January 10, 2013 | David F. Coppedge

Prune Fingers and Evolutionary Explanations

The ways various news organizations cover the same news story – why swimmers’ fingers get wrinkled – provides a test case on whether evolutionary theory adds any value.

It’s one of those things we all know from experience but only a scientist would want to explain: why do our fingers get wrinkled like prunes after about 5 minutes underwater?  Recent studies show that the phenomenon is controlled by the autonomous nervous system.  Tom Smulders, an evolutionary biologist at Newcastle University in the United Kingdom, decided to run some experiments.  Bottom line: the wrinkles may serve a purpose, helping us to grip things better underwater.

We could leave it at that, but some news sources wanted to invoke evolutionary theory to explain it.  Other sources, though secular and supportive of evolution, didn’t refer to it.  Here’s the breakdown:

  • Jonathan Amos at the BBC News gave evolution the most credit.  Right off the bat, he said prune fingers “suggest our ancestors may have evolved the creases as they moved and foraged for food in wet conditions.” Finding that they are under nervous system control “led scientists into thinking there must be some deeper evolutionary justification for the ridges.”  Smulders considered it “less of a leap to assume there must be a function for it, and that evolution has selected it. And evolution wouldn’t have selected it unless it conferred some sort of advantage.
  • Helen Thomson at New Scientist didn’t refer to evolution at all.  “Why do our fingers do prune impressions when soaked? It could be an adaptation that gives us better grip underwater,” she said, referring only to the functional purpose of a better grip.  A lot of her readers, though, got into evolution debates in the comments.
  • Sid Perkins at Science Now invoked evolution three times.  “Having something under the direct control of a nerve, even an involuntary one, suggests it serves an evolutionary purpose,” he said, adding later, “It’s also unclear whether wrinkles evolved to help us grasp underwater objects, or whether they’re simply a byproduct of a nervous system quirk. Weber says finding out whether such puckering occurs in other primates might shed light on the evolutionary origins of the phenomenon.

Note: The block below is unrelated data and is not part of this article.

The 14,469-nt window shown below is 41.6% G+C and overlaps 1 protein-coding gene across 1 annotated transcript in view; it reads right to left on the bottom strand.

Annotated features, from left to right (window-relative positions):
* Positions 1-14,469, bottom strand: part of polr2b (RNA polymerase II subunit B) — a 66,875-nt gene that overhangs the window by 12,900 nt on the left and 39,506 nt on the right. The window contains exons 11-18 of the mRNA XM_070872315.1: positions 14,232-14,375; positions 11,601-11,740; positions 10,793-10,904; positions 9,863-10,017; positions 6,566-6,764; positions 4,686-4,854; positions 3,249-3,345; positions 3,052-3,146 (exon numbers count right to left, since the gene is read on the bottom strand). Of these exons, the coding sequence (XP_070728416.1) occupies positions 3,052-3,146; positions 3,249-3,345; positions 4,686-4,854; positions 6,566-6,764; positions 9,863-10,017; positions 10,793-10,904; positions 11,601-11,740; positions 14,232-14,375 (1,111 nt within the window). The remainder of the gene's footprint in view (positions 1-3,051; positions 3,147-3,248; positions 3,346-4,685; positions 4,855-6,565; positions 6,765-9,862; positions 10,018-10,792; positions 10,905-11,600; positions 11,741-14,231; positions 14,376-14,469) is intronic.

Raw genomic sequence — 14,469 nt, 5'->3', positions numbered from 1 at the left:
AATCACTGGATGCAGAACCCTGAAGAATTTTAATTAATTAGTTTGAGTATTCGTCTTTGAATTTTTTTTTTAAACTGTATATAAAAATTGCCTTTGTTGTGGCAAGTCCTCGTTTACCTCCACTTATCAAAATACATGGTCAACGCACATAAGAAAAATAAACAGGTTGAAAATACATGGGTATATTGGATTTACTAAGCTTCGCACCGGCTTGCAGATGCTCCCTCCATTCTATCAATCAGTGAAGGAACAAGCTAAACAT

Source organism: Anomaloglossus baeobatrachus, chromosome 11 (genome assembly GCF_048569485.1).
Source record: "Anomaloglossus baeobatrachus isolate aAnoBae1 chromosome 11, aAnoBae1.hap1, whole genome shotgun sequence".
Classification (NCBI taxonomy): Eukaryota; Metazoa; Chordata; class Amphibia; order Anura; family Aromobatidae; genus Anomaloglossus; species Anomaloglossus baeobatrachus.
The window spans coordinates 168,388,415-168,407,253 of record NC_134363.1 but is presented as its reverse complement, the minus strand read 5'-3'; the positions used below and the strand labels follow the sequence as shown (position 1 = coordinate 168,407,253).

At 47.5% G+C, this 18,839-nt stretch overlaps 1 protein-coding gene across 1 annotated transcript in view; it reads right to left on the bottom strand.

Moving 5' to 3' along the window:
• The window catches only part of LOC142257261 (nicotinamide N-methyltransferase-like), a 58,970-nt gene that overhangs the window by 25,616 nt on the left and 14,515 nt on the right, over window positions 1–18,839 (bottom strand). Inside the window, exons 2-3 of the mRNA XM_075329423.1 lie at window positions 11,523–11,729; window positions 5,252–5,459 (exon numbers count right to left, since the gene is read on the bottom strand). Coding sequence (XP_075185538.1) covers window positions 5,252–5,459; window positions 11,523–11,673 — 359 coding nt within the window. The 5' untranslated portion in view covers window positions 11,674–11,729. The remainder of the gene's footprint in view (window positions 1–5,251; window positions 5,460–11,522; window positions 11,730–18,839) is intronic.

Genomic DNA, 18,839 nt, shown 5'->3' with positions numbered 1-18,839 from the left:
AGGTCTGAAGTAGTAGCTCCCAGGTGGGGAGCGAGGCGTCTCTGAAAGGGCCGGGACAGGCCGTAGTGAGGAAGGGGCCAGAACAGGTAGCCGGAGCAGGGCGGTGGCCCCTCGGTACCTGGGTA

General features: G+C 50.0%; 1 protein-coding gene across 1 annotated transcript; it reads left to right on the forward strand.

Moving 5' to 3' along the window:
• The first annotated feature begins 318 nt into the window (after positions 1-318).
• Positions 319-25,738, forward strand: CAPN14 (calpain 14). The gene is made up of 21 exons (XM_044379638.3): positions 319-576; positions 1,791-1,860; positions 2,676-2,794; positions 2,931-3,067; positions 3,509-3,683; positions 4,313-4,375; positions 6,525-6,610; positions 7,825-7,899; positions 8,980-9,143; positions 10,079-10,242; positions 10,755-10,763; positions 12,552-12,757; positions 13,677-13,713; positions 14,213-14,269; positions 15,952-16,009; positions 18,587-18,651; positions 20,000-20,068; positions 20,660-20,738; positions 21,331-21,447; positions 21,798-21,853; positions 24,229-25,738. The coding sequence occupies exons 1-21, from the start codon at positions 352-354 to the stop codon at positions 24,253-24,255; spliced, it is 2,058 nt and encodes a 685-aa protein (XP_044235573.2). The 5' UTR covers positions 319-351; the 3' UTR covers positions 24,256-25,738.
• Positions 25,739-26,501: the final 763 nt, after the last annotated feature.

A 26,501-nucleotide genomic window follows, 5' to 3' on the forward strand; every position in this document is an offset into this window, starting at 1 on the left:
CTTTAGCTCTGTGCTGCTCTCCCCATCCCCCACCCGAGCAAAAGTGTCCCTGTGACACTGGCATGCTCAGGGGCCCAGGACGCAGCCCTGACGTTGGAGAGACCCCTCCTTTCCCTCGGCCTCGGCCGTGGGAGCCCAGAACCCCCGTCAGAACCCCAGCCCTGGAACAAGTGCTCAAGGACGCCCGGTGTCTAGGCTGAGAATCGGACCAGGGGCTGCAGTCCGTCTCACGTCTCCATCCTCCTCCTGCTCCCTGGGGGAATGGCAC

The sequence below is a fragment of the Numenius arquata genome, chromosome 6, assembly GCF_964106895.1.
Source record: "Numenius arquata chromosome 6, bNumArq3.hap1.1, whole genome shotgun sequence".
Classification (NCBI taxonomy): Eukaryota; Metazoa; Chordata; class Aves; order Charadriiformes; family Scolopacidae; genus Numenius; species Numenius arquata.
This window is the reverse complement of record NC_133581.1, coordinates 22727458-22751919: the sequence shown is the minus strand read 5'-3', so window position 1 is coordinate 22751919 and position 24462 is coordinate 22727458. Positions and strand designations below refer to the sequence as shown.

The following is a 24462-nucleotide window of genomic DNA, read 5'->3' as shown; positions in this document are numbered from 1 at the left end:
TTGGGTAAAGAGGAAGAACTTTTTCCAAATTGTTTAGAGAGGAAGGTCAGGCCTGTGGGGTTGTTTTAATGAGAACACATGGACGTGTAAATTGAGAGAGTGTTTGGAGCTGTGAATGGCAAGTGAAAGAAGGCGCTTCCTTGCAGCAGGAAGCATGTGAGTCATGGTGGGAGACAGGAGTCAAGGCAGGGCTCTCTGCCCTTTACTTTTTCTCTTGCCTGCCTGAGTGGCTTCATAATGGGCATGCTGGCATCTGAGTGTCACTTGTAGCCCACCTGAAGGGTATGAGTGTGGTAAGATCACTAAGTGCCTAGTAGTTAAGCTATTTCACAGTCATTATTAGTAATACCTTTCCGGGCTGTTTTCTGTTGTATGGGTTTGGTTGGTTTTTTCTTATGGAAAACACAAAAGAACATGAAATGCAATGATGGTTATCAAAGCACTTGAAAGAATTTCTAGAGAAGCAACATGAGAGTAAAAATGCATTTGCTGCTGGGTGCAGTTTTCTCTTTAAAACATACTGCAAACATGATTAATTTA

So while most reporters invoked evolution, a couple did not.  Were they lacking anything for the omission?  All of the articles noted that there appears to be a purpose for wrinkled fingers underwater, but none of them explained how a purposeless process could arrive at purpose.

The only vestigial organ left in evolutionary theory is evolution itself.  You can see how it was completely useless as an explanation for this simple phenomenon, a vestige of an outworn Victorian myth.  The reporters either (1) cheat or (2) misunderstand evolution when they say that prune fingers “evolved to” or “evolved for” anything.  Evolve is not an active verb; it’s passive.  It’s a passive result of happenstance, not a force leading to a purposeful end.  If wrinkly fingers appeared by happenstance, and they happened to have a function, evolution couldn’t care less.  It’s especially hilarious to believe that the evolution made the autonomic nervous system fine-tune this adaptation, enabling it on fingers and toes but not on biceps or buttocks (don’t monkeys sit on rocks underwater?).  When speaking of purpose, adaptation, and function, we should be thinking intelligent design – the only cause capable of achieving purposeful ends.

Here are some new oxymorons provided by the reporters to add to your Darwin Funnies file: evolutionary justification, evolutionary purpose, evolutionary function.  Think about that first one for awhile until you LOL.

Evolution gets tacked onto these stories by human beings who innately understand purpose.  They purposefully add evolution as an entertaining wrinkle on their story, but it doesn’t help scientific explanation get a grip.


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  • Donald Holliday says:

    I saw this on the news feed when it came out and it blows me away how these intellects who claim to be the keepers of the faith will never once question the absurd asinine fables invented by their own trying desperately to justify the faith. Prune fingers for foraging shellfish in water indeed.

    I had a similar conversation with a Korean evolutionist explaining to me the origin of Asian eyes. He said they developed during the ice age when people in China living in icy and snowy conditions had to squint a lot to see. Seriously, that’s what he said. He also said that dark skin races had a natural sunscreen and European whites didn’t need it because they had less sunshine. I told him it doesn’t explain why Eskimos have dark skin. And yet they continually demonize the biblical creation account, which admittedly is only written for the purpose of giving simple but amazingly pertinent observational step by step occurrences which simply omit any mechanical explanations. Mankind has all eternity to research and study to identify those mechanisms. While many creationists sometimes lose the purpose of the reason why the Bible was written in the first place, that is to address the issues regarding the fall of mankind and the solution thereafter, it may well have been written differently had the first couple showed and proved their integrity to a very simple command.

    Still, it is the church of evolutionism which has fabricated the worst myths which insult the intellect. Just think of how science has been extremely held back rather than advanced for the benefit of all mankind.

  • justme says:

    @Donald, what prescient comment. The psychological diseases infecting humanity are many, but in my opinion, Darwinism and Islam are the worst. Their track record of slaughter speaks for itself .

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